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Climate change - what we do

Information about what we are doing to reduce the causes of, and manage the risks associated with, climate change.

What is the council doing to mitigate and adapt to climate change?

Local authorities have a key role to play in responding to the climate emergency. Whilst local authorities in the UK are, on average, directly responsible for only 2-5% of local emissions, they can influence up to a third of emissions through the services they deliver, their role as a community leader, major employer, large-scale procurer, and so on. 

East Riding of Yorkshire Council is committed to achieving net zero through reducing its own carbon emissions across council operations, and by working with communities and organisations to influence behaviours and ambitions on climate change across the county.

Following the declaration of a climate emergency in February 2021, we are currently in the process of developing a Climate Change Strategy for the East Riding which will explore opportunities for reducing carbon emissions and examine how we can mitigate and adapt to climatic changes across the wider East Riding area. 

Responding to climate change involves two approaches:

  • Mitigation - reducing our carbon emissions in an attempt to lessen the extent of climate change
  • Adaptation - becoming better prepared for, and more resilient to the impacts of, a changing climate.

The evolving Climate Change Strategy will build on the council’s successes in environmental management and emission reduction, which have been driven by the authority’s Environmental Policy.

Environmental Policy Summary (Sept 2020) (pdf 1.4mb)

What carbon reduction initiatives have the council undertaken?

Over the previous decade, we have undertaken an array of carbon reduction initiatives, significantly reducing the authority’s carbon footprint, and reducing emissions across the East Riding. These initiatives have included:

  • installation of photovoltaic panels (PVs) on buildings, leisure centres, offices, and social housing across the East Riding.
  • lighting improvement schemes, including the replacement of inefficient lighting with LED lights for our street lighting and across council sites. 
  • installation of electric vehicle (EV) infrastructure across East Riding – by the end of 2021, the council will have installed over 30 charging points.
  • the rollout of seven new zero-emissions electric vans and one electric minibus for the council to use in delivering its services.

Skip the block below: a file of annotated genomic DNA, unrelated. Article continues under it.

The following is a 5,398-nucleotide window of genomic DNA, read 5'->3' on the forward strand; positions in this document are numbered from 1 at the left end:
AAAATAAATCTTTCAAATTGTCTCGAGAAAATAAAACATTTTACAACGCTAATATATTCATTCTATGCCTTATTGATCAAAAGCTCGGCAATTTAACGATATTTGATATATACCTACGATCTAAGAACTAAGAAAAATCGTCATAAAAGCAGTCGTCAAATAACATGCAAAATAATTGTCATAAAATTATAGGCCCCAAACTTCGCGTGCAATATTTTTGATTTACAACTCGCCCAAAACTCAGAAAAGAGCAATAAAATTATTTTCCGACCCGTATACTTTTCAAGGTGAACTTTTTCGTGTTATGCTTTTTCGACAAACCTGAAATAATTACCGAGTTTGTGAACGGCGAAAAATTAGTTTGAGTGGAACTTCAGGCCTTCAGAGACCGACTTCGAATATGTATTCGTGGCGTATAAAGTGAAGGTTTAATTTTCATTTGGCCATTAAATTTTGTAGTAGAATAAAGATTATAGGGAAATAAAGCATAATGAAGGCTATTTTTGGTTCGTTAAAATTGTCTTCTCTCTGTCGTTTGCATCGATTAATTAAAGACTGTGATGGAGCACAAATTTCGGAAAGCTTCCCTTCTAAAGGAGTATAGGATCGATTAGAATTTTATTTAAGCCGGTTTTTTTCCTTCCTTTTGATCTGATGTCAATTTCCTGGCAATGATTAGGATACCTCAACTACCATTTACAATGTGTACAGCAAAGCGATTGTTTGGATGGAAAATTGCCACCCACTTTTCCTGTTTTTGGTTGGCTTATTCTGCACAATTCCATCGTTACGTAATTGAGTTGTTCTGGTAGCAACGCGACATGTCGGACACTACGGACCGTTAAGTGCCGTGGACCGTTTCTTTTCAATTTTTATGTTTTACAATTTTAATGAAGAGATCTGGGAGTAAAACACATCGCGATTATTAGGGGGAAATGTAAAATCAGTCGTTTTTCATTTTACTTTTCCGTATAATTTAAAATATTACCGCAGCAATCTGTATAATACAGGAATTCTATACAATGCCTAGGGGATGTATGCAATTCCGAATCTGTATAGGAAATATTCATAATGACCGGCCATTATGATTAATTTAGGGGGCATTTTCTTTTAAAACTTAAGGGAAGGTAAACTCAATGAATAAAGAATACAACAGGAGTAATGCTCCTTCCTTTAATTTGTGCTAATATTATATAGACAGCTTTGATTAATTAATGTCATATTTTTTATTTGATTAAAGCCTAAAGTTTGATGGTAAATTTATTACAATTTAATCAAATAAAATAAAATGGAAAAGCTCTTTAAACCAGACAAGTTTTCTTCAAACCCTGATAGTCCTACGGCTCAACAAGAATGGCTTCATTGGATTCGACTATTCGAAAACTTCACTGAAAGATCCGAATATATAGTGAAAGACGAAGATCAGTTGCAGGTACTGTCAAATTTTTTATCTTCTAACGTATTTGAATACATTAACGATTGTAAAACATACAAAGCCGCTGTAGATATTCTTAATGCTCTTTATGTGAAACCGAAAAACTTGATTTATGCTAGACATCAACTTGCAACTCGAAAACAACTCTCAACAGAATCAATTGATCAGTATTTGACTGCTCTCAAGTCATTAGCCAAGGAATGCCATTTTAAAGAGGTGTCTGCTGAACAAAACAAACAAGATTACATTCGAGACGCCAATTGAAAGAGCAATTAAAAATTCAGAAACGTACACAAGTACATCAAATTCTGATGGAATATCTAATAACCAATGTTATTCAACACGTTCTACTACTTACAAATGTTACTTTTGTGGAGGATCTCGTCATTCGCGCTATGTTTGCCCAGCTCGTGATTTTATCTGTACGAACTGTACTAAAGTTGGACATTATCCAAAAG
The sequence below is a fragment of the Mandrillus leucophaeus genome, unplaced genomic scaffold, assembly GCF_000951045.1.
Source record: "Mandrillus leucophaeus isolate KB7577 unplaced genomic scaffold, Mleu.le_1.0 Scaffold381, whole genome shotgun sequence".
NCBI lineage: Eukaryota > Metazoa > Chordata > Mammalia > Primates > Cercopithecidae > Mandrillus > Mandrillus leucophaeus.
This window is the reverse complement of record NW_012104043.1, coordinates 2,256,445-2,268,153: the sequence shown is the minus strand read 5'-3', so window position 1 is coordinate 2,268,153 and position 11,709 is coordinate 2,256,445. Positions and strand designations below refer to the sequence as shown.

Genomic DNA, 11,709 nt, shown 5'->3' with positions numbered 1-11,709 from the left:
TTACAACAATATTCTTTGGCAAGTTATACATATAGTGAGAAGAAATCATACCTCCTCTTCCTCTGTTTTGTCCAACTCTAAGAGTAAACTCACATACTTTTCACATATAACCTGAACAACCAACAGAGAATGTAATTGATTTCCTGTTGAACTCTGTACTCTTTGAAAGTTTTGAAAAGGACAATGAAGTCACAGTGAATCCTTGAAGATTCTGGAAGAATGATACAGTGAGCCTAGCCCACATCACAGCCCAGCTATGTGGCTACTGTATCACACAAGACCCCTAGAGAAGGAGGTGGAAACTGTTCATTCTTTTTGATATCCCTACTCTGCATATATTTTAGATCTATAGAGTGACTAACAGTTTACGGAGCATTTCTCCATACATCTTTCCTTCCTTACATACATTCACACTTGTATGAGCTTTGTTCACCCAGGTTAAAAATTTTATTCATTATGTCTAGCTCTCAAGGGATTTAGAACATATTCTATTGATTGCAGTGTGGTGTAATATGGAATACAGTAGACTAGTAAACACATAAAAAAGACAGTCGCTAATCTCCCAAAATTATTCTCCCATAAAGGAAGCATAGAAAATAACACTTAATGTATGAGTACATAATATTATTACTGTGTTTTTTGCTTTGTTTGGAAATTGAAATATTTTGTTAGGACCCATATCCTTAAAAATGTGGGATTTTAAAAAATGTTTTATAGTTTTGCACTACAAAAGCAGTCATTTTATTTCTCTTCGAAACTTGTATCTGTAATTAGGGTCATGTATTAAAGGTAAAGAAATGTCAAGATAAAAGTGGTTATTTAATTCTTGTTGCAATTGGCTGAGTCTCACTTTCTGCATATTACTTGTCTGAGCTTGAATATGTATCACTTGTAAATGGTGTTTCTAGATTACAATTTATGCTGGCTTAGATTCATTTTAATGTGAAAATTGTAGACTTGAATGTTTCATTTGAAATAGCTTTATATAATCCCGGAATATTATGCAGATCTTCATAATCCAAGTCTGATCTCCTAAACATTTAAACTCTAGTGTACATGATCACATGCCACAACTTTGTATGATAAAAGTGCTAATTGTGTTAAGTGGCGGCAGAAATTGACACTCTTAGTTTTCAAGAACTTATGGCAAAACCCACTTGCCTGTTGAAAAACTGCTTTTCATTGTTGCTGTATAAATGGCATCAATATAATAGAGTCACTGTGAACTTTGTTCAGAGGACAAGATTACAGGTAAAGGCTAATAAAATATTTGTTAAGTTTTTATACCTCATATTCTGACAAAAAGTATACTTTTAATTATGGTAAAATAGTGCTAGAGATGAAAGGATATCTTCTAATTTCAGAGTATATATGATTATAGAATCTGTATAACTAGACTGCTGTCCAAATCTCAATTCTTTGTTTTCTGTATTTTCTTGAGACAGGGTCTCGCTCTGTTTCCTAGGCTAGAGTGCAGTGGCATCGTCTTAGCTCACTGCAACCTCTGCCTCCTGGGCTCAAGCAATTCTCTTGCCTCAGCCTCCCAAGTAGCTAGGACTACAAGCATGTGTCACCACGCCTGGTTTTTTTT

• installation of a solar farm at the council’s South Cliff Holiday Park, in Bridlington.
  • securing funding towards installing low carbon heating and making improvements to energy efficiency for a limited number of housing – so far the council has helped install over 450 air source heat pumps across social housing in the East Riding.
  • with the support of East Riding residents, we have been able to recycle, reuse, or compost 64.8% of all household waste in 2018/19, thereby diverting this waste away from landfill. Residents have now helped the council become the country’s number one recycler for three years in a row.

    (all figures correct as of December 2021)

How has the council engaged with the community on climate change?

As an authority we value engaging with and listening to residents and organisations, including on the subject of climate change, as we understand that it is only by working together that we can achieve our climate and ecological ambitions and targets. For instance, we have:

  • invited the public to share their opinions on climate change through an interactive online questionnaire, with the responses helping to form the evolving Climate Change Strategy for the East Riding.
  • helped lead a seminar in October 2021 at the Hull and East Yorkshire 'Road to Net Zero' event, affiliated with COP26, on the important role that nature has to play in combating climate change.
  • presented and held discussions with residents on sustainability, at local events in the East Riding, as part of the national Great Big Green Week, in September 2021.
  • helped fund and support 18 local projects throughout 2020 that were designed to improve local communities for people and wildlife, by linking with the Government’s Year of Green Action. These projects have helped plant trees, create new wildlife areas, and engaged more school children and young adults in environmental areas. 

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